From the Publisher: EMSNOW On Tour – Some Observations Part One
By Eric Miscoll, Publisher EMSNOW
At the end of 2021, I left EMSNOW’s Dallas headquarters to embark on a fascinating three-week tour, arranged by Dieter Weiss, founder of in4ma research. We planned an ambitious schedule that included presentations at an industry event, podcast episodes, meetings with EMS executives and tours of some European manufacturing facilities. After nearly two years stuck in my home office squinting at my computer screens it was truly rewarding to be meeting with people in person again.
Not counting my flight from the states, we travelled 3,136 KM, touched six countries, and toured thirteen facilities. We tested for Covid nine times (always negative) and wore masks everywhere.
I am truly grateful to Dieter for his hospitality and for making the arrangements, which involved five hotels and opening his magnificent home to serve as our operations base camp.
To hear about the tour firsthand, please do listen to our podcasts.
After spending some time at home reflecting on our experiences, here are some things I learned.
Material supply chain challenges are still #1 headache
Across the board, the difficulties finding the parts for customer BOMs is still the biggest challenge the industry is experiencing. The shortages are not just of semiconductors, but also metals and plastics. All the companies we spoke to are suffering from this; many complained they would be producing more products / revenue if they only had the parts.
War for Talent
Finding skilled workers is the second major issue mentioned by the companies we spoke to. We heard reports on remedies including importing workers from other countries. These imported workers must be trained, and often taught the local language, adding cost and time to the on-boarding process. The use of apprentice programs is also very common with the companies hiring most of the apprentices at the conclusion of the program. Labor challenges are part of the fabric of the EMS industry and importing workers has been a common practice before. This also underlies the drive for increased automation in the industry and less labor-intensive manufacturing.
Industry consolidation / M&A
European EMS consolidation activity reminds me of what began in North America over 10 years ago and continues today. There is a recognition that size matters, so the drive to get bigger is definitely on in Europe. It is a very active environment with lots of discussions. Three companies we met with have even purchased or are planning to buy a smaller EMS in the U.S. to expand into that market.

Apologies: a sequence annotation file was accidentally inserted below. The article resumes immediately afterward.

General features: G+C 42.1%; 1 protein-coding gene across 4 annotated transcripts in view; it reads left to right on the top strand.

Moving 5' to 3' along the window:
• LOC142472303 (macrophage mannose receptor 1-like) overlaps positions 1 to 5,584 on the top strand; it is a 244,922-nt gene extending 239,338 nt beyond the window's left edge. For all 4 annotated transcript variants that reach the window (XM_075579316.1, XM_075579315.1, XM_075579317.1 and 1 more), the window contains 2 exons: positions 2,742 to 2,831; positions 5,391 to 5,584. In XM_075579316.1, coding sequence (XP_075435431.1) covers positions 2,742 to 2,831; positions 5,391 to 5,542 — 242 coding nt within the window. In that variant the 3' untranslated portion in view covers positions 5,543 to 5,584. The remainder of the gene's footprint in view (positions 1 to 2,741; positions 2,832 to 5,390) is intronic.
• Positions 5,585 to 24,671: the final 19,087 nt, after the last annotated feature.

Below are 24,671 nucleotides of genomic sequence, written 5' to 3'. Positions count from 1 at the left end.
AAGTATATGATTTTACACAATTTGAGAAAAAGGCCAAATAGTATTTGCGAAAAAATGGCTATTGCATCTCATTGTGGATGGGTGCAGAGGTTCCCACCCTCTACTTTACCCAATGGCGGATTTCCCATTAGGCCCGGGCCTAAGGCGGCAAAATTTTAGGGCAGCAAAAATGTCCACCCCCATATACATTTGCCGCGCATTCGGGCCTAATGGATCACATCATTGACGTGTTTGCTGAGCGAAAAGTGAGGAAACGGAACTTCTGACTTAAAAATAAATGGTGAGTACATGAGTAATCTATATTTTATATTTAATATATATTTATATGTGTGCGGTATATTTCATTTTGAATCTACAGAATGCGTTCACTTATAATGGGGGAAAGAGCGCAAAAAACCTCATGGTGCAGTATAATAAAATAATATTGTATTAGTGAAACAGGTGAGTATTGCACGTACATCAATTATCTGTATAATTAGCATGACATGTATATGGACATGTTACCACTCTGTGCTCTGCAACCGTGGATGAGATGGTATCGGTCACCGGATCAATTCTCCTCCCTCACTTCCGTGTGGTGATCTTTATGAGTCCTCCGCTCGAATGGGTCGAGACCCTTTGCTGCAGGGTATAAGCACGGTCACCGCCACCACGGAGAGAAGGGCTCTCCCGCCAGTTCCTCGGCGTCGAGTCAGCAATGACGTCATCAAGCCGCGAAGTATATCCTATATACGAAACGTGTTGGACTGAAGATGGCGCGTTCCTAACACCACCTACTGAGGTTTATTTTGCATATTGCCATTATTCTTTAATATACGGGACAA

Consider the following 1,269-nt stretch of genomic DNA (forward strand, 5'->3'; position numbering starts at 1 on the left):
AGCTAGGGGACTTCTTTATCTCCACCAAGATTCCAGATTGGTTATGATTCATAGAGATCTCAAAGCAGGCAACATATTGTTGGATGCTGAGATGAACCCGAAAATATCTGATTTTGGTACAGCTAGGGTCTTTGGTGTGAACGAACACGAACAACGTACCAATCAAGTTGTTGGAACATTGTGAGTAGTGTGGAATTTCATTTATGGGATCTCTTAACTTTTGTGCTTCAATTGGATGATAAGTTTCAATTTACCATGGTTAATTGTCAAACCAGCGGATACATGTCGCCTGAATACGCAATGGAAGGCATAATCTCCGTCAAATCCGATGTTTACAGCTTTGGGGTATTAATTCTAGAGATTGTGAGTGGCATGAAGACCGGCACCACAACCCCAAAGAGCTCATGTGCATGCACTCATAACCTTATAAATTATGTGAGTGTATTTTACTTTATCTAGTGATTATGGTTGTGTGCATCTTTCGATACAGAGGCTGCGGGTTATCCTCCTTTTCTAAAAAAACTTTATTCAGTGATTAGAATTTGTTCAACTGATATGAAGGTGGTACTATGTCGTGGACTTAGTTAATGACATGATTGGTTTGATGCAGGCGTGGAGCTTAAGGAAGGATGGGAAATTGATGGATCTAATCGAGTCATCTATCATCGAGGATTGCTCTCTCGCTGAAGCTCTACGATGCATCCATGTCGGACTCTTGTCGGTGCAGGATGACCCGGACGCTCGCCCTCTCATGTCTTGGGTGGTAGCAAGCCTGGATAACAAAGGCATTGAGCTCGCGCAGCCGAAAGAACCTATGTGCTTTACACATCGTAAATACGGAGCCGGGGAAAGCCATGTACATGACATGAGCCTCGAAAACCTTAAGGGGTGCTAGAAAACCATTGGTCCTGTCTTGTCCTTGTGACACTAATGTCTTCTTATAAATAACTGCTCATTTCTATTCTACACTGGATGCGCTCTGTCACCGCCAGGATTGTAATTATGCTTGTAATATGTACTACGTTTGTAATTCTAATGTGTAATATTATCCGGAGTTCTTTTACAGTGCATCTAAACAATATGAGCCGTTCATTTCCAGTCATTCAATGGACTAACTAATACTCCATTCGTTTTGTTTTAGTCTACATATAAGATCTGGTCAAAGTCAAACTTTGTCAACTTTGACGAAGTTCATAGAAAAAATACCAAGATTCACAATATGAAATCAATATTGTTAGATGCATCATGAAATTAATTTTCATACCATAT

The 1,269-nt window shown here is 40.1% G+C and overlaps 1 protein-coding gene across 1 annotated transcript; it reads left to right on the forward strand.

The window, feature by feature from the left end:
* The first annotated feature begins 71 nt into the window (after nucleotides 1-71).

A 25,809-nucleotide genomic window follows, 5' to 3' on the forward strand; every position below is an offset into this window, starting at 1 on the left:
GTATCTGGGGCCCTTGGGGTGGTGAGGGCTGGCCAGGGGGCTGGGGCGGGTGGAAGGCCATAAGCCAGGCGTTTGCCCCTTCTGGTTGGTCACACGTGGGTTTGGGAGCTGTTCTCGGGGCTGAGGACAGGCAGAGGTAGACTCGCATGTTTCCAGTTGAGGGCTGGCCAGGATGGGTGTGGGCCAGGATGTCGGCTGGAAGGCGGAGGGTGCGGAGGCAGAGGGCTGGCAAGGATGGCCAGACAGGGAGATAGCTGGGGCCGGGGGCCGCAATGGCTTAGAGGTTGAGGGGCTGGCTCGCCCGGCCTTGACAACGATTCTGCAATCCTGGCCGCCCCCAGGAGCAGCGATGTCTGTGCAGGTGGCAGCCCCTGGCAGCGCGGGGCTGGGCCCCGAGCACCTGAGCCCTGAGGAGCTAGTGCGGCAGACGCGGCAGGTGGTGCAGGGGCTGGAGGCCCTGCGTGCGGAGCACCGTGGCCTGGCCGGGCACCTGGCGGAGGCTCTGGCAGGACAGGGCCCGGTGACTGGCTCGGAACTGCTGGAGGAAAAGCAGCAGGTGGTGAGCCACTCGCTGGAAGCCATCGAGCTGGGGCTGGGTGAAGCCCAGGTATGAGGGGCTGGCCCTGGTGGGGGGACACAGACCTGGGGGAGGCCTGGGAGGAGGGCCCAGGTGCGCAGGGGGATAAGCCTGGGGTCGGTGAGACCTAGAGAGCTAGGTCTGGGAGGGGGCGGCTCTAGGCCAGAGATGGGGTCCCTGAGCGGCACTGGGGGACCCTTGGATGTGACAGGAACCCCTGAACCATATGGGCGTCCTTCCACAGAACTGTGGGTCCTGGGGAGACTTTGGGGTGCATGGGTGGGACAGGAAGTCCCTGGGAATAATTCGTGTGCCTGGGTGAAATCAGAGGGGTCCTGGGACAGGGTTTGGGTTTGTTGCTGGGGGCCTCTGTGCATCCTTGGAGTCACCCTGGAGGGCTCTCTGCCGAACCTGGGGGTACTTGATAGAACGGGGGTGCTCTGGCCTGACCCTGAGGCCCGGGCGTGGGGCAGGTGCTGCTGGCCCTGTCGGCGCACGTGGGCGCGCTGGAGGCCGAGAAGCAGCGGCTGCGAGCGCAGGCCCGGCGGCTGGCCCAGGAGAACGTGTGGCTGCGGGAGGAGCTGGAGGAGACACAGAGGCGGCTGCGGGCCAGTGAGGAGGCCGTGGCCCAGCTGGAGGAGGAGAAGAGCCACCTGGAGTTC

Three trends were mentioned in our meetings: OEMs are outsourcing more than ever, and not just PCBA. According to in4ma research, 62% of the Total Available Market (TAM) for the industry is still held within the OEM, representing a growth opportunity for EMS. Box build and final integration are services that OEMs are considering for outsourcing.
Another trend we heard about is OEMs developing an EMS division to sell their excess capacity.
Thirdly, we see OEMs divesting facilities, as happened in the U.S. a decade or so ago. This is a way for EMS companies to acquire capacity. This happened last year when German lighting solutions company Osram announced it was selling its plant for production of digital lighting components in the Bulgarian city of Plovdiv to Sanmina Corp.
EMS in Europe is very focused on serving current customers well and growing the business
EMS companies are expanding the scope of services they provide in response to the needs of their OEM customers. Many reported very sticky long term customer relationships that were highly valued. In this current environment, chasing new customers is challenging, but serving current customers very well is paying dividends.
Supply chain security is an issue of growing OEM concern
EMS companies are responding to an increasing OEM concern about supply chain security. The disruptions of the past two years have convinced many OEMS that they must shorten their supply chains and build products closer to their end customers. Reshoring and regionalization are reactions to this impulse. Most companies had stories about getting new programs as a result.
OEMs are driving more business out of China that isn’t for the Chinese customer. The EMS that have China facilities use them to build products for that market. For example, one EMS cited 90% of what is built in China is for local customers.
Shifting programs from one region to another takes time: from 6 months to well over a year we were told. OEMs that are planning to move should be initiating and planning for this now. Some are moving from China to Malaysia, Viet Nam, India, and Indonesia, and the EMS with facilities in those countries are benefiting.
Explosion of applications for electronics
Electronics is more ubiquitous in our lives and the products we saw at the facilities we visited reflected this reality. We saw many innovations including lighting and illuminations on vehicles and the application of sensors to an expanding number of everyday touchpoints: doors, lighting, and even toilets.
While industrial electronics is the primary industry sector in Europe right now, automotive, medical and agricultural electronics (the ‘Internet of Tomatoes’) are also major growth areas.
Watch for Part Two of Eric’s report coming next week.